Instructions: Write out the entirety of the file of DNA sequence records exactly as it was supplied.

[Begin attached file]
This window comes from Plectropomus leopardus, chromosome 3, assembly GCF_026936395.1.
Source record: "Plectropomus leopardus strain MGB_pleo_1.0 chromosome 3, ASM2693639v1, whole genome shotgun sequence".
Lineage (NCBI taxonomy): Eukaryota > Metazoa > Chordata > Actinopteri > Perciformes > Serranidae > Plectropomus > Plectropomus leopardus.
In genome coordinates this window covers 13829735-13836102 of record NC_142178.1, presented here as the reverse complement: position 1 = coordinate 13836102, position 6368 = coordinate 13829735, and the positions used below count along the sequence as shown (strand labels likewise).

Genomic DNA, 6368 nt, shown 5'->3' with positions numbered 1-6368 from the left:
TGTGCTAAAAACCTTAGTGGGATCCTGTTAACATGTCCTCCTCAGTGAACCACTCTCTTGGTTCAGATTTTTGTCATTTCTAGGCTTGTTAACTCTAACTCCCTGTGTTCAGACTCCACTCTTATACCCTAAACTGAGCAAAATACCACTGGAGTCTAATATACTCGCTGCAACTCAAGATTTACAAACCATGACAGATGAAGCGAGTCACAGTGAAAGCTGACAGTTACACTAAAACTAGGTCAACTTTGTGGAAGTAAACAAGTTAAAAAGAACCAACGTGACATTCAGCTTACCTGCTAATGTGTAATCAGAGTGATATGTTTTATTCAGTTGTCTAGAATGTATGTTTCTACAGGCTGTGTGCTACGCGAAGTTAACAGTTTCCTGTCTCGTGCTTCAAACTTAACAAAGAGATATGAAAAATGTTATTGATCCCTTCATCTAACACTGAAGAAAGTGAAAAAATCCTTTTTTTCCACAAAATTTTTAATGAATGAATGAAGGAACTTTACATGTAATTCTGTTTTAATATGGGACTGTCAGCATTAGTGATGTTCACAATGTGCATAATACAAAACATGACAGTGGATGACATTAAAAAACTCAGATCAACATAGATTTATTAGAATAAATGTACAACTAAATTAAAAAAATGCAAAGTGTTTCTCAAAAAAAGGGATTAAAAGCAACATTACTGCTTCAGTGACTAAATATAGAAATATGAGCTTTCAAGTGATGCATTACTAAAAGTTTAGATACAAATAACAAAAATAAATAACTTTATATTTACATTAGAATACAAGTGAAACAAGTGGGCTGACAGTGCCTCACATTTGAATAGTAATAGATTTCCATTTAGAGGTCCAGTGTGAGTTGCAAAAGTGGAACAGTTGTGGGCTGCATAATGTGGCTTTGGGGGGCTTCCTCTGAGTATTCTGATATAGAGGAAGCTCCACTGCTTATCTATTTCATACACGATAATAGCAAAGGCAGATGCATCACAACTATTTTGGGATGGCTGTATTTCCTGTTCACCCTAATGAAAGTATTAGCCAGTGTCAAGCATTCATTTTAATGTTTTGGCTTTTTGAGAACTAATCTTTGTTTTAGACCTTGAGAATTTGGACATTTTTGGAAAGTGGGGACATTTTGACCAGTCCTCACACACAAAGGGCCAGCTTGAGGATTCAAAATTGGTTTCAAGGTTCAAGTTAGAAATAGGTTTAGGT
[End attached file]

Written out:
This window comes from Plectropomus leopardus, chromosome 3, assembly GCF_026936395.1.
Source record: "Plectropomus leopardus strain MGB_pleo_1.0 chromosome 3, ASM2693639v1, whole genome shotgun sequence".
Lineage (NCBI taxonomy): Eukaryota > Metazoa > Chordata > Actinopteri > Perciformes > Serranidae > Plectropomus > Plectropomus leopardus.
In genome coordinates this window covers 13829735-13836102 of record NC_142178.1, presented here as the reverse complement: position 1 = coordinate 13836102, position 6368 = coordinate 13829735, and the positions used below count along the sequence as shown (strand labels likewise).

Genomic DNA, 6368 nt, shown 5'->3' with positions numbered 1-6368 from the left:
TGTGCTAAAAACCTTAGTGGGATCCTGTTAACATGTCCTCCTCAGTGAACCACTCTCTTGGTTCAGATTTTTGTCATTTCTAGGCTTGTTAACTCTAACTCCCTGTGTTCAGACTCCACTCTTATACCCTAAACTGAGCAAAATACCACTGGAGTCTAATATACTCGCTGCAACTCAAGATTTACAAACCATGACAGATGAAGCGAGTCACAGTGAAAGCTGACAGTTACACTAAAACTAGGTCAACTTTGTGGAAGTAAACAAGTTAAAAAGAACCAACGTGACATTCAGCTTACCTGCTAATGTGTAATCAGAGTGATATGTTTTATTCAGTTGTCTAGAATGTATGTTTCTACAGGCTGTGTGCTACGCGAAGTTAACAGTTTCCTGTCTCGTGCTTCAAACTTAACAAAGAGATATGAAAAATGTTATTGATCCCTTCATCTAACACTGAAGAAAGTGAAAAAATCCTTTTTTTCCACAAAATTTTTAATGAATGAATGAAGGAACTTTACATGTAATTCTGTTTTAATATGGGACTGTCAGCATTAGTGATGTTCACAATGTGCATAATACAAAACATGACAGTGGATGACATTAAAAAACTCAGATCAACATAGATTTATTAGAATAAATGTACAACTAAATTAAAAAAATGCAAAGTGTTTCTCAAAAAAAGGGATTAAAAGCAACATTACTGCTTCAGTGACTAAATATAGAAATATGAGCTTTCAAGTGATGCATTACTAAAAGTTTAGATACAAATAACAAAAATAAATAACTTTATATTTACATTAGAATACAAGTGAAACAAGTGGGCTGACAGTGCCTCACATTTGAATAGTAATAGATTTCCATTTAGAGGTCCAGTGTGAGTTGCAAAAGTGGAACAGTTGTGGGCTGCATAATGTGGCTTTGGGGGGCTTCCTCTGAGTATTCTGATATAGAGGAAGCTCCACTGCTTATCTATTTCATACACGATAATAGCAAAGGCAGATGCATCACAACTATTTTGGGATGGCTGTATTTCCTGTTCACCCTAATGAAAGTATTAGCCAGTGTCAAGCATTCATTTTAATGTTTTGGCTTTTTGAGAACTAATCTTTGTTTTAGACCTTGAGAATTTGGACATTTTTGGAAAGTGGGGACATTTTGACCAGTCCTCACACACAAAGGGCCAGCTTGAGGATTCAAAATTGGTTTCAAGGTTCAAGTTAGAAATAGGTTTAGGT